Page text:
The emphasis is on providing good quality at a fair price. Don't expect the last word in luxury, or cut-price bargains. These are four- and three-star establishments (with two five-star exceptions – at Santiago de Compostela and Léon). All of them have restaurants (see panel above), many have swimming pools and some have spas. The basic idea is that by staying in a parador you will be celebrating and seeing the real Spain – and more specifically relishing the culture of the region that you're visiting. Bookings can be made online or through the telephone reservation centre in Madrid (00 34 902 54 79 79; paradores.es). Note that the individual parador phone numbers given below are for information rather than booking purposes. The rates shown here are the official tariffs; varying seasonal packages (well published on the website) generally provide better value. Alternatively consult the officially appointed UK representative for the Paradors of Spain, Keytel International (020-7616 0300; keytel.co.uk).
Take me to the oldest
A good third of the paradors are in wow-factor heritage buildings. Parador de Santiago de Compostela (00 34 981 58 22 00; doubles from €265 including breakfast), for example, is possibly the world's oldest extant hotel. It was built in the late 15th century for pilgrims – who were, after all, the earliest of tourists. This magnificent hospice and resting place complete with four cloisters once welcomed streams of very footsore travellers visiting the tomb of St James in Santiago de Compostela. Today it is one of the most luxurious of the paradors; many of its 137 rooms are furnished with antiques and four-poster beds.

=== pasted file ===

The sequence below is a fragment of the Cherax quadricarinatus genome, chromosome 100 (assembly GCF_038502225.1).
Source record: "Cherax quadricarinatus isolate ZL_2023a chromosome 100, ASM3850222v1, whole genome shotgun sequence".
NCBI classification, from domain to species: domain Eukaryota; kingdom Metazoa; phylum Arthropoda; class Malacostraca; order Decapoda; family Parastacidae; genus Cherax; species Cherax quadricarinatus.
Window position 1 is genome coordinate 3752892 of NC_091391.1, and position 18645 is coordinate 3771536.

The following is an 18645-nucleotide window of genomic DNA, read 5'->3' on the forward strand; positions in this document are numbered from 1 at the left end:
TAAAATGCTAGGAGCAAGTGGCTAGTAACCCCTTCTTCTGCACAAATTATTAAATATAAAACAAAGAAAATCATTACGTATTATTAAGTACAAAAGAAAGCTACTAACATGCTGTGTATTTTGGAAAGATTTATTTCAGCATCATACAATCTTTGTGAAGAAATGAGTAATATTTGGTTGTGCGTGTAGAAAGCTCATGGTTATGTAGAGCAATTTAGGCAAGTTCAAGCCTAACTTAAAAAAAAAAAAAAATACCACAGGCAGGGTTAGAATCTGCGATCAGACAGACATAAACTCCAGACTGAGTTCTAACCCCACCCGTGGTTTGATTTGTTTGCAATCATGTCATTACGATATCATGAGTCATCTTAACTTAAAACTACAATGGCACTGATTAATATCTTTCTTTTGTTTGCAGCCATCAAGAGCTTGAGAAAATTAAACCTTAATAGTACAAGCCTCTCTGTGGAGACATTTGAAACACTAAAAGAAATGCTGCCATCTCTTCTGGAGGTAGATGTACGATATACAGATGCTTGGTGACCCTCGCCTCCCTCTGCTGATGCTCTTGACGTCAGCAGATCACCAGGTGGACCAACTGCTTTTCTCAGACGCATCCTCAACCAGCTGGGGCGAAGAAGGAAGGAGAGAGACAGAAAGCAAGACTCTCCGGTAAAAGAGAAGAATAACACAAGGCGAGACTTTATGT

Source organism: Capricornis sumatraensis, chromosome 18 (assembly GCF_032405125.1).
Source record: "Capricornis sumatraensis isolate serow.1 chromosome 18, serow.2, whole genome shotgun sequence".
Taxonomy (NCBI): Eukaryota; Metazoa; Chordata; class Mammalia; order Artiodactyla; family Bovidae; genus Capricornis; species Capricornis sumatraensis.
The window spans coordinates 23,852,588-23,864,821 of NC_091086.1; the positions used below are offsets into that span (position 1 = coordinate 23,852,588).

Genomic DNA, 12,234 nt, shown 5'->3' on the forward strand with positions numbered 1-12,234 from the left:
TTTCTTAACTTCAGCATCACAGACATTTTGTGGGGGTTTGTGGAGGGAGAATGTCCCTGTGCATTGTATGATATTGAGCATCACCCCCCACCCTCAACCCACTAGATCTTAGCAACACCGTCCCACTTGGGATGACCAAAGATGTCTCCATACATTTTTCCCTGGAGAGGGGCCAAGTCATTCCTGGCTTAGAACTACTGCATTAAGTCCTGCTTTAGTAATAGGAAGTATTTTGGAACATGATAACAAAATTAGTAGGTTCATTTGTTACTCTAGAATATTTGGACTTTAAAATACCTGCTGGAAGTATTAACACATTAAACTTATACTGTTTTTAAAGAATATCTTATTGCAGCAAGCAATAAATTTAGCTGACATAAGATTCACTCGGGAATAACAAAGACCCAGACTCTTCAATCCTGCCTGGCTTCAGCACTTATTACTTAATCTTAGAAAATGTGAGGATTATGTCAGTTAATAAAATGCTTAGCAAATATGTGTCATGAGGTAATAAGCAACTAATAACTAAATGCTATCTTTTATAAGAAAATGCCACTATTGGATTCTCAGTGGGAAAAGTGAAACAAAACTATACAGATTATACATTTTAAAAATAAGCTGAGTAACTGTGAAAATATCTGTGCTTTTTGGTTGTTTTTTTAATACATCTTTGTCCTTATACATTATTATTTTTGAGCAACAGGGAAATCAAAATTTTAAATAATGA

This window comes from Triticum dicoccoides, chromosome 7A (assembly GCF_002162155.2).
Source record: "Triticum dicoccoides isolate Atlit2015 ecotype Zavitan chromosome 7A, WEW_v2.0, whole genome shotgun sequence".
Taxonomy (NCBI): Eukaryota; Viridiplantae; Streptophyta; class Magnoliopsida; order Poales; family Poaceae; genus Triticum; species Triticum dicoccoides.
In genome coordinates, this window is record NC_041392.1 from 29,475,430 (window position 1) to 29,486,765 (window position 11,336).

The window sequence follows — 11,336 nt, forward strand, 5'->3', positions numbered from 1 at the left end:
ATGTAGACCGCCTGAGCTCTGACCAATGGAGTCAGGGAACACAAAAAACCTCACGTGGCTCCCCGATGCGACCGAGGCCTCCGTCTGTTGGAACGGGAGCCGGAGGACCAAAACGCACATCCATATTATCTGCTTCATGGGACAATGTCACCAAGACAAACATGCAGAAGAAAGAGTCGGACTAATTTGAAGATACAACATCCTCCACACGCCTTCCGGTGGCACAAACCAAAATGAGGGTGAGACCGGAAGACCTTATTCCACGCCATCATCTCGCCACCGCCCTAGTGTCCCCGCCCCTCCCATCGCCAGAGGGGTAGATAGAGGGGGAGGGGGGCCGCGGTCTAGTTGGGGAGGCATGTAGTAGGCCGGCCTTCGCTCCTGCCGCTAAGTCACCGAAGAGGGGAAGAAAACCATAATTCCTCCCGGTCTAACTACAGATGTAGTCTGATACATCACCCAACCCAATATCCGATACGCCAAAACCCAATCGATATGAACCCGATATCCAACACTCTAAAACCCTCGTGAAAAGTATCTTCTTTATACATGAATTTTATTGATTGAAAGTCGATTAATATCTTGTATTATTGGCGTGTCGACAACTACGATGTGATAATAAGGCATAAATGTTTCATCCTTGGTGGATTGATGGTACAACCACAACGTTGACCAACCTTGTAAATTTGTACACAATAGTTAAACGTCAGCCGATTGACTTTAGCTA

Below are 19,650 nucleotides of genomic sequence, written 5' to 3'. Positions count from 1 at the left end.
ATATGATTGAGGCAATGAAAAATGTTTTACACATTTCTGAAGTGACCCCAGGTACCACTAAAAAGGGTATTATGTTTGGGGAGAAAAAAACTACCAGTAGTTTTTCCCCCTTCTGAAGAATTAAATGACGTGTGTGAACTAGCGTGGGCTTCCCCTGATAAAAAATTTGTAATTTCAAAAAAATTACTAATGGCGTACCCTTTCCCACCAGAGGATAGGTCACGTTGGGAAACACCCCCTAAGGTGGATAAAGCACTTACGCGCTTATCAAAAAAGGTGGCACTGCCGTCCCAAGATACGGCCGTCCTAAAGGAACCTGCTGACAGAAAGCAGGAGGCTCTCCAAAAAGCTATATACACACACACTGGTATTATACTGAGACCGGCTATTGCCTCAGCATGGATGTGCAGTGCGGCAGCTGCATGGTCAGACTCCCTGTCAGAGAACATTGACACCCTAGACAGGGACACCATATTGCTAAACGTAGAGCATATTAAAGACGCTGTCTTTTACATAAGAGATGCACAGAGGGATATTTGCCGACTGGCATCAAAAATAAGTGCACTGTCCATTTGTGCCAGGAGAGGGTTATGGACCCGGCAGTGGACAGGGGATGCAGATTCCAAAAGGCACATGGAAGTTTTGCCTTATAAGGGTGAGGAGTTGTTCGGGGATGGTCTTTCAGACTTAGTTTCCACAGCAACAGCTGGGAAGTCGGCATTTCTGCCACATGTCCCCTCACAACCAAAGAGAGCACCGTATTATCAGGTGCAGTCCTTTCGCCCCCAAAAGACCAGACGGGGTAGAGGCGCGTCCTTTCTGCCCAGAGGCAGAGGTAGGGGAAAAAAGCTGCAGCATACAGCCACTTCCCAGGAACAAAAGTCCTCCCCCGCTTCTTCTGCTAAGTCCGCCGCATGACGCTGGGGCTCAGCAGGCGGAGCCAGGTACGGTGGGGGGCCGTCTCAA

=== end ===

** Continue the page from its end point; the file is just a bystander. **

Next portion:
Over in the olive-rich landscape of Andalucia's Jaé*province you'll find one of the most beautiful old buildings in the chain: Parador de Ubeda (00 34 953750345; doubles from €135 room only). The hilltop town of Ubeda is Spain's little-trumpeted answer to Florence, its old quarter full of staggeringly lovely Renaissance buildings – including the parador. It was built in the 16th century as the palace of Dom Fernando Ortego Salido, and in 1930 it became one of the earliest of the parador restoration projects. Today it offers 35 rooms evocatively furnished to capture a Renaissance spirit while its corridors feature suits of armour and tapestries.
And modern wonders?